Mike Brockman has been a driver of note for many years. He's piloted just about every form of car and truck fast through the curves of Watkins Glen to the wild of Baja, and even spent some time as the chief test driver for Motor Trend magazine. He's lived in the fast lane for most of his life.

Currently, Brockman resides in Connecticut, running a car dealership for longtime friend and fellow racer Paul Newman. Brockman remembers fondly the days driving for John Greenwood and the successes they shared codriving Team Greenwood Corvettes. But it wasn't Greenwood who would give him his first stint behind the wheel of his first Greenwood car; that honor fell to longtime friend and Trans-Am star driver, Ron Grable.

"Ron and I had had some great success driving Formula 5000 cars in the early '70s," says Michael Brockman. "So when Ron had the chance to select his codriver for the '73 Sebring race, I was the guy he called. I remember I hitchhiked, my normal mode of transportation at that time, from Orlando to Sebring for the race. I was going to school at the University of Central Florida, and Orlando to Sebring just wasn't that far.

"Greenwood was running three cars that year, all '73 big-block cars. Grable picked the 427ci-powered car for our team. The other Greenwood Corvettes had bigger engines, as big as 501ci, I think. Grable figured we had the best chance of winning with that 427 car, and he proved right."

At the time, there had been a slight rift between Greenwood and Grable prior to the race, and Grable ended up running the 427 Corvette somewhat separately from Greenwood's other team cars. In fact, Grable used his own mechanic, who went by the nickname "Root Beer." For Sebring that year, all of the celebrity Corvette folks were also in attendance or running cars, including Zora Arkus-Duntov, Bob Reilly, and Don Yenko. The most interesting thing about the entry wasn't the huge big-block engine or the Greenwood preparation of the car, but that it was running on BFGoodrich Goodrich T/A radial street-treaded tires.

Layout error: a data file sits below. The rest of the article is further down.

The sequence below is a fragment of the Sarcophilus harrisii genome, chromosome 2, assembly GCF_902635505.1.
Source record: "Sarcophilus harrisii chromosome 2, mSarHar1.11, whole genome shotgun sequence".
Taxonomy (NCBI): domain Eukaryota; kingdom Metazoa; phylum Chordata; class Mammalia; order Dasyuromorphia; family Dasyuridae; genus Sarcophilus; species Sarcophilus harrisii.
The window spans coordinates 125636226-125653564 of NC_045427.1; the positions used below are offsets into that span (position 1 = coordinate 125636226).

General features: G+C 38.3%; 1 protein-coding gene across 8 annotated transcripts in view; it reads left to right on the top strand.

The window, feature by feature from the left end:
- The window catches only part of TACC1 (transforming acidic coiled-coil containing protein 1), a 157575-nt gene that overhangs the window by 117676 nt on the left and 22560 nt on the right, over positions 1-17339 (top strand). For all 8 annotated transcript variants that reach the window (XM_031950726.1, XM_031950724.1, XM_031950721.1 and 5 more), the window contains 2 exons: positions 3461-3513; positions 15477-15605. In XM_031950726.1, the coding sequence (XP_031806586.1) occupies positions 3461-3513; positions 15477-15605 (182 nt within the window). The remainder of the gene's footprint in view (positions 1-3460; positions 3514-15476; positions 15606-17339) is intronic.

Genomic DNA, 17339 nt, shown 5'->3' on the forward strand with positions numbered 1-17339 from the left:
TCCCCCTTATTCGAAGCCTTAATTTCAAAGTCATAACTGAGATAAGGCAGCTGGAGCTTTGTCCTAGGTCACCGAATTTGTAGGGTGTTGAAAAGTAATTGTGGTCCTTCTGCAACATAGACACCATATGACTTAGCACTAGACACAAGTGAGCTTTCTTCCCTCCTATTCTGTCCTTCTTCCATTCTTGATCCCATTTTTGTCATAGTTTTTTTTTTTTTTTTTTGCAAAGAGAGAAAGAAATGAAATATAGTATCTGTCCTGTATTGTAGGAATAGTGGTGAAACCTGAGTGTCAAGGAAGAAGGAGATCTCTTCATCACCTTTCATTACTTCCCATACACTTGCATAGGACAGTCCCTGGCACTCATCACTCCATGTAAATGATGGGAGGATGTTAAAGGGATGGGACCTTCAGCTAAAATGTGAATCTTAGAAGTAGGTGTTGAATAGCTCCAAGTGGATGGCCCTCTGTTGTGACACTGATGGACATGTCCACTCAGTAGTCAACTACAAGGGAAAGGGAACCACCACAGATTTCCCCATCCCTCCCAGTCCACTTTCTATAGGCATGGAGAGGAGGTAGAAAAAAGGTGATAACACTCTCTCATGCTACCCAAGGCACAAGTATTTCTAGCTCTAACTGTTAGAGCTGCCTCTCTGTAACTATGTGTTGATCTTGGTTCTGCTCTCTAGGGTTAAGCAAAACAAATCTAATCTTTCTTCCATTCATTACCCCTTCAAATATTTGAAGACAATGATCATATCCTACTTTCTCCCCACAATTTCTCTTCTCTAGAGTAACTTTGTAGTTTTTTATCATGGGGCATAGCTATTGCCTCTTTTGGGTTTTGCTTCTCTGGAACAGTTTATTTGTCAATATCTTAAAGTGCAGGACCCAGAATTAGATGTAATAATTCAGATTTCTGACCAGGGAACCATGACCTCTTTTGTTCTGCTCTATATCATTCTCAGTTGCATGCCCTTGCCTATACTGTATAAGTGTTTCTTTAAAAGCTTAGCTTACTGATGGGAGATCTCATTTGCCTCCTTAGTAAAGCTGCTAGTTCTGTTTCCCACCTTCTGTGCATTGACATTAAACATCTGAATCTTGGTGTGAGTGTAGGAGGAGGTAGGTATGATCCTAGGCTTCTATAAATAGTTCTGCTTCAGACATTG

"As fate would have it, Grable and Greenwood would get together on the first lap of the race, which probably didn't make things between them any better," Brockman continues. "Grable came out of the bump better, he was one hell of a driver, and Greenwood, I think, ended up off course. By the end of the race, Grable and I were running First in class and Fourth or Fifth overall.

"Greenwood talked to Grable and wanted to drive the car at the next break. As it turned out, he did take a turn and the car finished Third overall, the highest street-tired finish ever for a car at Sebring. The record shows that all three of us were responsible for the effort," said Brockman.

Brockman got a call in 1975 to race again, this time directly from Greenwood. Their efforts that year proved successful as they overcame a number of mechanical problems and race challenges. After qualifying seventh at the Daytona 24-hour race in 1976 on seven cylinders, Brockman raced to the lead on the third lap, overtaking legendary racer Peter Gregg. For 13 hours, they held the lead in the "Super Corvette," but high engine compression caused detonation, and ultimately, a broken connecting rod put them out of the race, according to Brockman.

Says Brockman, "I had a great time running with Greenwood during that time. He was really good to me. In that Daytona, we ended up setting the course record for the back straight at 221 mph; that was prior to them putting that kink in the course it has today."

John Greenwood would set many records during his career, on and off the course. His legend lives on today.